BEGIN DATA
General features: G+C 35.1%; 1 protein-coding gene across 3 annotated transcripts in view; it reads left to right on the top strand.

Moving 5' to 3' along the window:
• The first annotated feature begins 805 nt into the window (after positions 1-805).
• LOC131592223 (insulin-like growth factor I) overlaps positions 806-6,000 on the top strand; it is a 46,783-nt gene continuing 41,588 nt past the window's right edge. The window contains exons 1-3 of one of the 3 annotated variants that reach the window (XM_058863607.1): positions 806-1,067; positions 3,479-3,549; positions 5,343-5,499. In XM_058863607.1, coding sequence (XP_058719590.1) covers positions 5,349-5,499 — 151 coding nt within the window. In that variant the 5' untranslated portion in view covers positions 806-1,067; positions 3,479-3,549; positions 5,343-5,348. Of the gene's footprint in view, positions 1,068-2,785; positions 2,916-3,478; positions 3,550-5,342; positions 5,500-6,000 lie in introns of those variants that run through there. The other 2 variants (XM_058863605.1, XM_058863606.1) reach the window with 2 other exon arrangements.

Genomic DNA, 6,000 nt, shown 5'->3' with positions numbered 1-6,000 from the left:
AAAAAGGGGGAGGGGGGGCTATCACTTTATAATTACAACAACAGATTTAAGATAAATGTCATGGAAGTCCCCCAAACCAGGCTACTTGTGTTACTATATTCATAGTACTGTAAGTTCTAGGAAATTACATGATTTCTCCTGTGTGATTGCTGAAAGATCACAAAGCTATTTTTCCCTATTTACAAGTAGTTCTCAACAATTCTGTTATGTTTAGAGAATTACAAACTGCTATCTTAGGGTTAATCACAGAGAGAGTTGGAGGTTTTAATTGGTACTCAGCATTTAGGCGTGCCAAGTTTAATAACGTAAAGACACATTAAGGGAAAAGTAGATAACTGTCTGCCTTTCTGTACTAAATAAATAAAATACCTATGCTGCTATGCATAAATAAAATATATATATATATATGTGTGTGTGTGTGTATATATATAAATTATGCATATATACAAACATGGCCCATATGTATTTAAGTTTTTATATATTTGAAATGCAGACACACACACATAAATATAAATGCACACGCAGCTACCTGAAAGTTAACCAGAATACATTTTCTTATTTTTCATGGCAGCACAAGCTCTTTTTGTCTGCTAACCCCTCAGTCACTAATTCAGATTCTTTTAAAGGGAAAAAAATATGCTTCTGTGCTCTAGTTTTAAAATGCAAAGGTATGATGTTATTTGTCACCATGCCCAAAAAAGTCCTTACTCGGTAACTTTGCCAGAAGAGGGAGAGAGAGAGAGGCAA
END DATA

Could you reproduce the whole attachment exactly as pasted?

General features: G+C 35.1%; 1 protein-coding gene across 3 annotated transcripts in view; it reads left to right on the top strand.

Moving 5' to 3' along the window:
• The first annotated feature begins 805 nt into the window (after positions 1-805).
• LOC131592223 (insulin-like growth factor I) overlaps positions 806-6,000 on the top strand; it is a 46,783-nt gene continuing 41,588 nt past the window's right edge. The window contains exons 1-3 of one of the 3 annotated variants that reach the window (XM_058863607.1): positions 806-1,067; positions 3,479-3,549; positions 5,343-5,499. In XM_058863607.1, coding sequence (XP_058719590.1) covers positions 5,349-5,499 — 151 coding nt within the window. In that variant the 5' untranslated portion in view covers positions 806-1,067; positions 3,479-3,549; positions 5,343-5,348. Of the gene's footprint in view, positions 1,068-2,785; positions 2,916-3,478; positions 3,550-5,342; positions 5,500-6,000 lie in introns of those variants that run through there. The other 2 variants (XM_058863605.1, XM_058863606.1) reach the window with 2 other exon arrangements.

Genomic DNA, 6,000 nt, shown 5'->3' with positions numbered 1-6,000 from the left:
AAAAAGGGGGAGGGGGGGCTATCACTTTATAATTACAACAACAGATTTAAGATAAATGTCATGGAAGTCCCCCAAACCAGGCTACTTGTGTTACTATATTCATAGTACTGTAAGTTCTAGGAAATTACATGATTTCTCCTGTGTGATTGCTGAAAGATCACAAAGCTATTTTTCCCTATTTACAAGTAGTTCTCAACAATTCTGTTATGTTTAGAGAATTACAAACTGCTATCTTAGGGTTAATCACAGAGAGAGTTGGAGGTTTTAATTGGTACTCAGCATTTAGGCGTGCCAAGTTTAATAACGTAAAGACACATTAAGGGAAAAGTAGATAACTGTCTGCCTTTCTGTACTAAATAAATAAAATACCTATGCTGCTATGCATAAATAAAATATATATATATATATGTGTGTGTGTGTGTATATATATAAATTATGCATATATACAAACATGGCCCATATGTATTTAAGTTTTTATATATTTGAAATGCAGACACACACACATAAATATAAATGCACACGCAGCTACCTGAAAGTTAACCAGAATACATTTTCTTATTTTTCATGGCAGCACAAGCTCTTTTTGTCTGCTAACCCCTCAGTCACTAATTCAGATTCTTTTAAAGGGAAAAAAATATGCTTCTGTGCTCTAGTTTTAAAATGCAAAGGTATGATGTTATTTGTCACCATGCCCAAAAAAGTCCTTACTCGGTAACTTTGCCAGAAGAGGGAGAGAGAGAGAGGCAA